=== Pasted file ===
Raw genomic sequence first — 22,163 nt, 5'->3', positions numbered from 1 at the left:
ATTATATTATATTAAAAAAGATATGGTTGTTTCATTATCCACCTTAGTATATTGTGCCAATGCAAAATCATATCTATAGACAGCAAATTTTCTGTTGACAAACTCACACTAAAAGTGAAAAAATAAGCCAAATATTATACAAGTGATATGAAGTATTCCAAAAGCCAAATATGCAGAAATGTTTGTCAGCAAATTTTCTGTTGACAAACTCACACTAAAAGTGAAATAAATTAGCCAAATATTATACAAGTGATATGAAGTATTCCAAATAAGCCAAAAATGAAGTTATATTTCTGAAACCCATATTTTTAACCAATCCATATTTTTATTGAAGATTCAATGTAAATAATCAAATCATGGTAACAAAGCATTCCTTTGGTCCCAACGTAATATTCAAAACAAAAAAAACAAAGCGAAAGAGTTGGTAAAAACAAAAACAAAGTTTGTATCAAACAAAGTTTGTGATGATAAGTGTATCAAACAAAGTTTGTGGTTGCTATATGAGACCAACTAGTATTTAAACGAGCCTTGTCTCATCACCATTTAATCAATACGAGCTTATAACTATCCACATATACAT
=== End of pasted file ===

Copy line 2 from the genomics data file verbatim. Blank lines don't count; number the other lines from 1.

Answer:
ATTATATTATATTAAAAAAGATATGGTTGTTTCATTATCCACCTTAGTATATTGTGCCAATGCAAAATCATATCTATAGACAGCAAATTTTCTGTTGACAAACTCACACTAAAAGTGAAAAAATAAGCCAAATATTATACAAGTGATATGAAGTATTCCAAAAGCCAAATATGCAGAAATGTTTGTCAGCAAATTTTCTGTTGACAAACTCACACTAAAAGTGAAATAAATTAGCCAAATATTATACAAGTGATATGAAGTATTCCAAATAAGCCAAAAATGAAGTTATATTTCTGAAACCCATATTTTTAACCAATCCATATTTTTATTGAAGATTCAATGTAAATAATCAAATCATGGTAACAAAGCATTCCTTTGGTCCCAACGTAATATTCAAAACAAAAAAAACAAAGCGAAAGAGTTGGTAAAAACAAAAACAAAGTTTGTATCAAACAAAGTTTGTGATGATAAGTGTATCAAACAAAGTTTGTGGTTGCTATATGAGACCAACTAGTATTTAAACGAGCCTTGTCTCATCACCATTTAATCAATACGAGCTTATAACTATCCACATATACAT